Recently, we observed that central administration of L-arginine attenuated stress responses in neonatal chicks, but the contribution of nitric oxide (NO) to this response was minimal. The sedative and hypnotic effects of L-arginine may be due to L-arginine itself and/or its metabolites, excluding NO. To clarify the mechanism, the effect of intracerebroventricular (i.c.v.) injection of L-arginine metabolites on behavior under social separation stress was investigated. The i.c.v. injection of agmatine, a guanidino metabolite of L-arginine, had no effect during a 10 min behavioral test. In contrast, the i.c.v. injection of L-ornithine clearly attenuated the stress response in a dose-dependent manner, and induced sleep-like behavior. The L-ornithine concentration in the telencephalon and diencephalon increased following the i.c.v. injection of L-arginine. In addition, several free amino acids including L-alanine, glycine, L-proline and L-glutamic acid concentrations increased in the telencephalon. In conclusion, it appears that L-ornithine, produced by arginase from L-arginine in the brain, plays an important role in the sedative and hypnotic effects of L-arginine observed during a stress response. In addition, several other amino acids having a sedative effect might partly participate in the sedative and hypnotic effects of L-arginine.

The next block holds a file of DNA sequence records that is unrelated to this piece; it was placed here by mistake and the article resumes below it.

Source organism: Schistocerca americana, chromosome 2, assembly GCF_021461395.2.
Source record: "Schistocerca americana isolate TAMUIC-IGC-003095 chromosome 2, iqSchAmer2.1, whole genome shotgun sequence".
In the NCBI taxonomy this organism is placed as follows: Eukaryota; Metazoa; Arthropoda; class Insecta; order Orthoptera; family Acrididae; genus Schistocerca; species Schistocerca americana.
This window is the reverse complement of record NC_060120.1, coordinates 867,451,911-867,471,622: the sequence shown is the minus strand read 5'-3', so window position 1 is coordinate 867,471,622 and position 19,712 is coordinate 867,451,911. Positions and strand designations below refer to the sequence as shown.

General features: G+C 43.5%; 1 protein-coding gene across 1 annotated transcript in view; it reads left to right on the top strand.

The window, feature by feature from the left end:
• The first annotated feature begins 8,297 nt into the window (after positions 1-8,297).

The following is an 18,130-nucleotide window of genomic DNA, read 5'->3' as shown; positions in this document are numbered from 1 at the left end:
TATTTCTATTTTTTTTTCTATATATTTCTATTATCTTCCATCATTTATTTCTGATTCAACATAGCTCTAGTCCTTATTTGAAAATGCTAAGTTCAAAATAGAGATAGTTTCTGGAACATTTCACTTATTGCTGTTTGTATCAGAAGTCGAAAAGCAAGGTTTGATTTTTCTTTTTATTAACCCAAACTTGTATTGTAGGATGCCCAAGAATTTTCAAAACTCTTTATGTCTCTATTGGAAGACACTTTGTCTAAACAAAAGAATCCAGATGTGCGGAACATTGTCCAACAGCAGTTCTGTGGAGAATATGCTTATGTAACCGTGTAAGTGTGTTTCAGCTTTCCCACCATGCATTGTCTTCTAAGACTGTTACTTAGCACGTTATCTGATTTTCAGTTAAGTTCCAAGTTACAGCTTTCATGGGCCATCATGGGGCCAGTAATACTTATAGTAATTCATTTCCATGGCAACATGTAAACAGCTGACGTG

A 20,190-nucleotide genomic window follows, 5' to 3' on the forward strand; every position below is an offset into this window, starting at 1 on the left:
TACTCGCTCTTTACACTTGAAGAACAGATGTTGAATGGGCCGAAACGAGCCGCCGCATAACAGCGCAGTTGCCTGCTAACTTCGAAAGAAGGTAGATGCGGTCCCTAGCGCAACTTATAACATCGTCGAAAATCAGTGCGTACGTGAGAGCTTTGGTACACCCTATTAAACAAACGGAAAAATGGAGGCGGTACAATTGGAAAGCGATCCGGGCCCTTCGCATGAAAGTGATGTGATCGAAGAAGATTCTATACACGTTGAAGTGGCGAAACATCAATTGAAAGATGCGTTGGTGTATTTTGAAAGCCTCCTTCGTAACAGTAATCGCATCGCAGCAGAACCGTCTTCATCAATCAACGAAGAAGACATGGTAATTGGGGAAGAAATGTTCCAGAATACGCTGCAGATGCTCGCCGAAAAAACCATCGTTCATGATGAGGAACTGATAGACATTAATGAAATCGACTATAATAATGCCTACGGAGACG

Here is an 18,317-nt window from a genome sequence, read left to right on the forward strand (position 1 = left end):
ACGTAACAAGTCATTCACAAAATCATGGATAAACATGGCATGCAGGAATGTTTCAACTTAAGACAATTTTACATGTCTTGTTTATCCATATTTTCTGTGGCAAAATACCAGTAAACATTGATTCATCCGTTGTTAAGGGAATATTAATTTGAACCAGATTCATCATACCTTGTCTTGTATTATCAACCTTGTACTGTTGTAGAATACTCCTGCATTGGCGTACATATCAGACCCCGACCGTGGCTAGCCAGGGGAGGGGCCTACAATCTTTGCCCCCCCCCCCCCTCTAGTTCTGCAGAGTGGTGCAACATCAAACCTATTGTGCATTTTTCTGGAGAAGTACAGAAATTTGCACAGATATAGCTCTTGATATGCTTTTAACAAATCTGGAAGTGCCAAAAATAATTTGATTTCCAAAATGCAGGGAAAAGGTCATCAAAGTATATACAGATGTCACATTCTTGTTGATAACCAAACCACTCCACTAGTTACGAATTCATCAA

All Science Journal Classification (ASJC) codes
- Clinical Biochemistry
- Organic Chemistry